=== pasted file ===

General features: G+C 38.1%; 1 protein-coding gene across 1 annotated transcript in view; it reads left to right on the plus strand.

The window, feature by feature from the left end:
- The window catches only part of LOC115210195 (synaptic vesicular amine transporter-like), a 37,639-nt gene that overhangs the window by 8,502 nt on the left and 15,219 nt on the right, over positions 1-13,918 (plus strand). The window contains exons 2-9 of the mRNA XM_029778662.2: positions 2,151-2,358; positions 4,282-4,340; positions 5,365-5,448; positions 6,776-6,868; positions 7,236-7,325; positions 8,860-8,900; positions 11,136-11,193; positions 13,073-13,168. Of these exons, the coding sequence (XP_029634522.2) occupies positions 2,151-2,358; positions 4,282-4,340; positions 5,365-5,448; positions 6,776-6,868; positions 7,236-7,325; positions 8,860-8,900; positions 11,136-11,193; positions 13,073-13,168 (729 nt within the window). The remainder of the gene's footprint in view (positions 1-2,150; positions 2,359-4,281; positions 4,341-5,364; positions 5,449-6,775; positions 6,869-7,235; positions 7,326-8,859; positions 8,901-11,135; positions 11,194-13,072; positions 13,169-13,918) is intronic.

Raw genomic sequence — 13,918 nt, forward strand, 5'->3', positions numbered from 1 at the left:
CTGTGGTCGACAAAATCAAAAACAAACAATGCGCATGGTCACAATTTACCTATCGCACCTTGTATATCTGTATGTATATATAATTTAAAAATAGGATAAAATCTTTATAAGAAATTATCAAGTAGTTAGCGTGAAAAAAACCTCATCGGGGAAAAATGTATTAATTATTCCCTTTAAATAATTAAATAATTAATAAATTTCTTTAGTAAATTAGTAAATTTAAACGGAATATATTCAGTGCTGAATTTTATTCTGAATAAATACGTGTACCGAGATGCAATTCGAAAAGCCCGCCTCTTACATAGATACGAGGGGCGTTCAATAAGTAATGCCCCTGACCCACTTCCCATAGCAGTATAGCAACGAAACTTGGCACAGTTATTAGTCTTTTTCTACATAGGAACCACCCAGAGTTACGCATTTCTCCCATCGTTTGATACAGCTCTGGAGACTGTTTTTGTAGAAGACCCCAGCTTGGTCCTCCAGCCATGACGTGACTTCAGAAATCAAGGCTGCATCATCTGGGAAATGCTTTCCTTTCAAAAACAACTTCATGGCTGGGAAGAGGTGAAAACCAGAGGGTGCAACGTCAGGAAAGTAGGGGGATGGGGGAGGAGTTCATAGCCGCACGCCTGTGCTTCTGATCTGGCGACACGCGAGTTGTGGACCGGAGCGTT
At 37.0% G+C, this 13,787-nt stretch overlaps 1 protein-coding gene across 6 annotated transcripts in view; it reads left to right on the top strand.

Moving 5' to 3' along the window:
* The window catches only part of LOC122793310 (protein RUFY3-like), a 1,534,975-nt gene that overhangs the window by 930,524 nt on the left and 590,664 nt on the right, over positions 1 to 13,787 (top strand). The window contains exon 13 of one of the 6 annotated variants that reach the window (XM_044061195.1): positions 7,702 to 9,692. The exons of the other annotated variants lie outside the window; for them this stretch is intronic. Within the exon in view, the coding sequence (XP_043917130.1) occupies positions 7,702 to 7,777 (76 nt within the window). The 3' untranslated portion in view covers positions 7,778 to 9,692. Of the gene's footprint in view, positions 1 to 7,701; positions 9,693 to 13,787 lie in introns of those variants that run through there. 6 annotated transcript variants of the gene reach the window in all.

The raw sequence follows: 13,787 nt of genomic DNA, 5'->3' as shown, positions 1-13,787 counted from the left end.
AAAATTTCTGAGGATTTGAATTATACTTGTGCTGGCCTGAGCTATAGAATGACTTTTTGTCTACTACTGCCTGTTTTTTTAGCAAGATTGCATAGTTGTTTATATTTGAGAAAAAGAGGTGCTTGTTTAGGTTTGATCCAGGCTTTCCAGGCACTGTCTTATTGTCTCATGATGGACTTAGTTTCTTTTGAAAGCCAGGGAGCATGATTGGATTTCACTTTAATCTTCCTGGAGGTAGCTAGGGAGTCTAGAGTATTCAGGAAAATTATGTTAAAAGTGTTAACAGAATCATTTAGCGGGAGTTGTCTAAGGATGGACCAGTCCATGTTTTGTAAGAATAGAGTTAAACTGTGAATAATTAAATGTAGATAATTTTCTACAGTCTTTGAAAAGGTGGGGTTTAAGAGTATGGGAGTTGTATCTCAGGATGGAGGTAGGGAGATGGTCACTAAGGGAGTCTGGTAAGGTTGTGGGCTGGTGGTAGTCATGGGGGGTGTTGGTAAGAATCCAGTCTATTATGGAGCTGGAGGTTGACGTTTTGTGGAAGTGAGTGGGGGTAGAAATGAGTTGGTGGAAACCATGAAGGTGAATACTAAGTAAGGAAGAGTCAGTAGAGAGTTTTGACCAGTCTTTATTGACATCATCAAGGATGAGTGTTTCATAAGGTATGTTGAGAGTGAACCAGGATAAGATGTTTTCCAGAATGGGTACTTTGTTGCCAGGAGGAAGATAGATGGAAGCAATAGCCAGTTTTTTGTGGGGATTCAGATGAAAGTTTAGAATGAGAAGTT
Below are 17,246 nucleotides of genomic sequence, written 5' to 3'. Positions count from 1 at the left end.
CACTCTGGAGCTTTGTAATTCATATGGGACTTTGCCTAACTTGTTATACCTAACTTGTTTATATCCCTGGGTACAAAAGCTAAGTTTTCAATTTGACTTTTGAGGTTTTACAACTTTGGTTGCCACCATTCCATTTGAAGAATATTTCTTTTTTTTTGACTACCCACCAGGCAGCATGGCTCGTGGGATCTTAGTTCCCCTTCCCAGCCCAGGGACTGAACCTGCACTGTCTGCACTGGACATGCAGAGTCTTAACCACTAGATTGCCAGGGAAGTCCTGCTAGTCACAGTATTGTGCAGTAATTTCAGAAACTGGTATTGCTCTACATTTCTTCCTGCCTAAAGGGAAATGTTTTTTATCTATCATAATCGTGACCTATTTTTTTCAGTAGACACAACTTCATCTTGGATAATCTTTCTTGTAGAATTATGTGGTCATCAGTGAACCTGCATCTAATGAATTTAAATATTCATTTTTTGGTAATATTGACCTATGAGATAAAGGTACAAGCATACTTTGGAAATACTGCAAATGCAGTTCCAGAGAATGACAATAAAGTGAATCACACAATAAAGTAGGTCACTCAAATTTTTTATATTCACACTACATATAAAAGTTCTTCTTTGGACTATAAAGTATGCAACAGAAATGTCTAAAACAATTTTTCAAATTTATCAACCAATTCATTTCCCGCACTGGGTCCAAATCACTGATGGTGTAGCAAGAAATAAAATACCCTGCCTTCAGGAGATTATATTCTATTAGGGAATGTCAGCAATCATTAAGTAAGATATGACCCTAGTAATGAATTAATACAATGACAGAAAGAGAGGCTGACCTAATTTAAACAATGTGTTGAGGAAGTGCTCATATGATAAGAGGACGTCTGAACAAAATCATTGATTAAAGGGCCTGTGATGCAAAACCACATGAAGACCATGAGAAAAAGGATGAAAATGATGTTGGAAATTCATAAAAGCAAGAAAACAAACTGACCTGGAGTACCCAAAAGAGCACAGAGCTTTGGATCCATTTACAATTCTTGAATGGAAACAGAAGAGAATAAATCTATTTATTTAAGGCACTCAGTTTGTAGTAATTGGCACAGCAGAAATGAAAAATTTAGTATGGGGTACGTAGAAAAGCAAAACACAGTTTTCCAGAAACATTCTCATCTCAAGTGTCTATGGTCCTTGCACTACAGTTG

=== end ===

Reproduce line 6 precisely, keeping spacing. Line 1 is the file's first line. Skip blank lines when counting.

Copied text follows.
At 37.0% G+C, this 13,787-nt stretch overlaps 1 protein-coding gene across 6 annotated transcripts in view; it reads left to right on the top strand.